One of the greatest gifts God has given us, save Jesus Christ himself, is the gift given in John 20:23, "If you forgive the sins of any their sins have been forgiven them; If you retain the sins of any, they have been retained." James 5:16a says, in speaking about healing in the body of Christ, "Therefore, confess your sins to one another, and pray for each other, so that you may be healed." Sin kept in the shadows brings about separation; when responded to with the absolution of Sin that God freely gives for Christ's sake, sin confessed brings about healing fellowship in the Body of Christ..

What and to whom should we confess? Section 5 of Luther's Small Catechism (2) is helpful in answering this question. As to what you should confess, Luther says to confess only those sins which trouble you in soul and spirit. Never get so wrapped up in yourself so as to go looking for or inventing sins to confess; this is abuse in the opposite extreme. Character defects, sinful attitudes, thoughts and behaviors are a dime a dozen when life is spent in the endless excavation of them. It is enough to confess, true guilt, that Sin is a part of who you are and, by faith in Christ's substitutionary atonement, to practice walking in the light that exposes every thought, word and deed and holds all accountable to God's righteous judgment.

Our audience in confession is God himself and so confession is quite private, however God has given us one another and, as James encourages us, we are free to confess to God in the presence of another brother or sister in Christ. Though Luther sets his teaching concerning confession and absolution in the context of confession to God in the presence of a pastor, this is not a necessity. However, if you wish to confess to someone other than an ordained minister, I strongly suggest only to a fellow Christian who practices confession in his/her own life; one whom you trust and know understands the sacredness of the act. The person hearing a confession privately must respect the confidentiality of private confession, and be ready to proclaim absolute forgiveness in Jesus name. In his book, Life Together (3) , Dietrich Bonhoeffer offers an insightful argument for confessing one's sin to a brother or sister in Christ. He asks why it seems easier to confess our sins only to God and not to our brother in Christ. God is Holy, the enemy of all Sin; our brother is a sinner just like we are. It should be easier to confess to our brother rather than to God, but often, Bonhoeffer says, we deceive ourselves in confessing our sins to God in that we actually merely confess to ourselves and grant ourselves absolution. He wonders if it could be that the reason for our many relapses into sin and our weak obedience as Christians it attributable to our "living on self-forgiveness and not a real forgiveness." He goes on to say that God has given us each other so that we might not remain alone in our sins, that our darkness can be brought to the light, and that we might be made certain that our sins are absolutely forgiven.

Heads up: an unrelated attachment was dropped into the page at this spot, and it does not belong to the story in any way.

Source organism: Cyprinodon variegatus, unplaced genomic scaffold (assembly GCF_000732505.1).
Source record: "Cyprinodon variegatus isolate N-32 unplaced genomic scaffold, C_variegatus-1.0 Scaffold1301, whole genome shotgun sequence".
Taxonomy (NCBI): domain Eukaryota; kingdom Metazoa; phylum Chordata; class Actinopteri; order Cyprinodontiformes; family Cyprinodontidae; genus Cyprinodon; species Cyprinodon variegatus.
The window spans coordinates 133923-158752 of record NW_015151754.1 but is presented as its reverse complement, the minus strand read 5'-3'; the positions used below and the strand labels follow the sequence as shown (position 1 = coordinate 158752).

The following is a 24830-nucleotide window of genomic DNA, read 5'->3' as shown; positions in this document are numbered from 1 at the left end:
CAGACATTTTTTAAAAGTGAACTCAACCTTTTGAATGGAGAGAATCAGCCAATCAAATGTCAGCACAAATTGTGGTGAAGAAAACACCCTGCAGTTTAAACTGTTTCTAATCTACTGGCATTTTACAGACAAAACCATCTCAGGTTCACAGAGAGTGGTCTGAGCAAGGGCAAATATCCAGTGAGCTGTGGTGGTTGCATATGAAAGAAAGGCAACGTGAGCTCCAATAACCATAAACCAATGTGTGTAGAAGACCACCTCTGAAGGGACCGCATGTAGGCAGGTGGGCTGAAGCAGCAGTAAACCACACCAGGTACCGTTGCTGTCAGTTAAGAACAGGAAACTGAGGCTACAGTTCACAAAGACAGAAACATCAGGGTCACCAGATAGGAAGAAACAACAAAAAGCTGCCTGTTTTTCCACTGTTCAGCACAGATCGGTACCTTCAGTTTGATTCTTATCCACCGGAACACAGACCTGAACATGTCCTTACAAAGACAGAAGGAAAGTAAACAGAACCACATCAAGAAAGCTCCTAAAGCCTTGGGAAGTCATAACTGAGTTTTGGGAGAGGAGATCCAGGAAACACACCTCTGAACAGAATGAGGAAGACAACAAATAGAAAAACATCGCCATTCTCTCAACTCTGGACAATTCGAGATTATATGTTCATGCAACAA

The key point to remember is that confession of Sin consists of two parts: Confession and Absolution. The negative factor often associated with confession in the little booth is the tendency to have confession responded to with a set of punishing or corrective "to do's" rather than a simple pronouncement of absolution. Correctives may be addressed in accordance with Eph 4:22-32 and Col 3, but only after assurance of forgiveness is established. Confession to a brother or sister in Christ is not a law, rather it is the offer of God's gracious assistance. God's purpose in confession is to strengthen the faith of His precious children, to help them overcome their daily individual acts of sin and to bind them together as a fellowship of ransomed sinners. It is with great confidence and joy that God would have us to enter the "confessional booth" and it is with a clear conscience and confident assurance of faith that He would have us exit.

I believe that the private confession of sins has been largely neglected in the evangelical church today. There is a biblical place for the "confessional booth" in our churches. The growing self-help support group movement and the larger psychotherapeutic community are responding to the need that God intended to be helped in the mutual confession and absolution of sins. In the great quest for identity, for self-realization, the confession of sins practiced under the umbrella of God's absolving forgiveness in Christ is the doorway into the light of the true truth of who we are, why we exist, and for what reason shall we go on living. May God grant us anew a place of confession according to His perfect intention.

1 The Interpreter's Dictionary of the Bible, (Nashville: Abingdon Press, 1982) Vol. 4, 210
2 Martin Luther, The Small Catechism, in Timothy F. Lull (Ed.) Martin Luther's Basic Theological Writings, (Minneapolis: Fortress Press, 1989) 486-488 3 Dietrich Bonhoeffer, Life Together, John W. Doberstien trans., (San Francisco: Harper & Row, 1954) 115-117

Written by Kevin Fenster